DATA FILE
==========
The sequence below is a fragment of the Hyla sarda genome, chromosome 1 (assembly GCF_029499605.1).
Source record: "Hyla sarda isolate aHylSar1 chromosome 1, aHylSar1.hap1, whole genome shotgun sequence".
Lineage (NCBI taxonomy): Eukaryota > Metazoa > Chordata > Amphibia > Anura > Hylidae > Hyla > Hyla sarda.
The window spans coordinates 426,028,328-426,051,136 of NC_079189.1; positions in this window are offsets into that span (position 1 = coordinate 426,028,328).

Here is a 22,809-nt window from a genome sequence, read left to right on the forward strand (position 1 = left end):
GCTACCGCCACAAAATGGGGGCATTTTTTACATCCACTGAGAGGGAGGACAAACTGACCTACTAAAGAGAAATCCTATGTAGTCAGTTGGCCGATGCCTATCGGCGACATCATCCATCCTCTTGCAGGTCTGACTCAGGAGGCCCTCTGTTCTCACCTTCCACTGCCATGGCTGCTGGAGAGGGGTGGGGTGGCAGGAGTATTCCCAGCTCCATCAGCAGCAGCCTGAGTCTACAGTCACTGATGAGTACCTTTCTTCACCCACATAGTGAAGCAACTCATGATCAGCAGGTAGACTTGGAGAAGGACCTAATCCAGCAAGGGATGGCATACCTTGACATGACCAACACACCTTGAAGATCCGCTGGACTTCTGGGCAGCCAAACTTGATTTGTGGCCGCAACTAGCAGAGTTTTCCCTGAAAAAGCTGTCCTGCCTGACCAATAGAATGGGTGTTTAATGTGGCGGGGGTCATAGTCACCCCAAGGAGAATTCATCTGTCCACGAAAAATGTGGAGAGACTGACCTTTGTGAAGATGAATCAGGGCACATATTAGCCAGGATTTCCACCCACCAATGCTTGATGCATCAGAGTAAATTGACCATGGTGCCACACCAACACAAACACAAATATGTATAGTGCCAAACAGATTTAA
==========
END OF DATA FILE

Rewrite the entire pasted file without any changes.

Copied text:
The sequence below is a fragment of the Hyla sarda genome, chromosome 1 (assembly GCF_029499605.1).
Source record: "Hyla sarda isolate aHylSar1 chromosome 1, aHylSar1.hap1, whole genome shotgun sequence".
Lineage (NCBI taxonomy): Eukaryota > Metazoa > Chordata > Amphibia > Anura > Hylidae > Hyla > Hyla sarda.
The window spans coordinates 426,028,328-426,051,136 of NC_079189.1; positions in this window are offsets into that span (position 1 = coordinate 426,028,328).

Here is a 22,809-nt window from a genome sequence, read left to right on the forward strand (position 1 = left end):
GCTACCGCCACAAAATGGGGGCATTTTTTACATCCACTGAGAGGGAGGACAAACTGACCTACTAAAGAGAAATCCTATGTAGTCAGTTGGCCGATGCCTATCGGCGACATCATCCATCCTCTTGCAGGTCTGACTCAGGAGGCCCTCTGTTCTCACCTTCCACTGCCATGGCTGCTGGAGAGGGGTGGGGTGGCAGGAGTATTCCCAGCTCCATCAGCAGCAGCCTGAGTCTACAGTCACTGATGAGTACCTTTCTTCACCCACATAGTGAAGCAACTCATGATCAGCAGGTAGACTTGGAGAAGGACCTAATCCAGCAAGGGATGGCATACCTTGACATGACCAACACACCTTGAAGATCCGCTGGACTTCTGGGCAGCCAAACTTGATTTGTGGCCGCAACTAGCAGAGTTTTCCCTGAAAAAGCTGTCCTGCCTGACCAATAGAATGGGTGTTTAATGTGGCGGGGGTCATAGTCACCCCAAGGAGAATTCATCTGTCCACGAAAAATGTGGAGAGACTGACCTTTGTGAAGATGAATCAGGGCACATATTAGCCAGGATTTCCACCCACCAATGCTTGATGCATCAGAGTAAATTGACCATGGTGCCACACCAACACAAACACAAATATGTATAGTGCCAAACAGATTTAA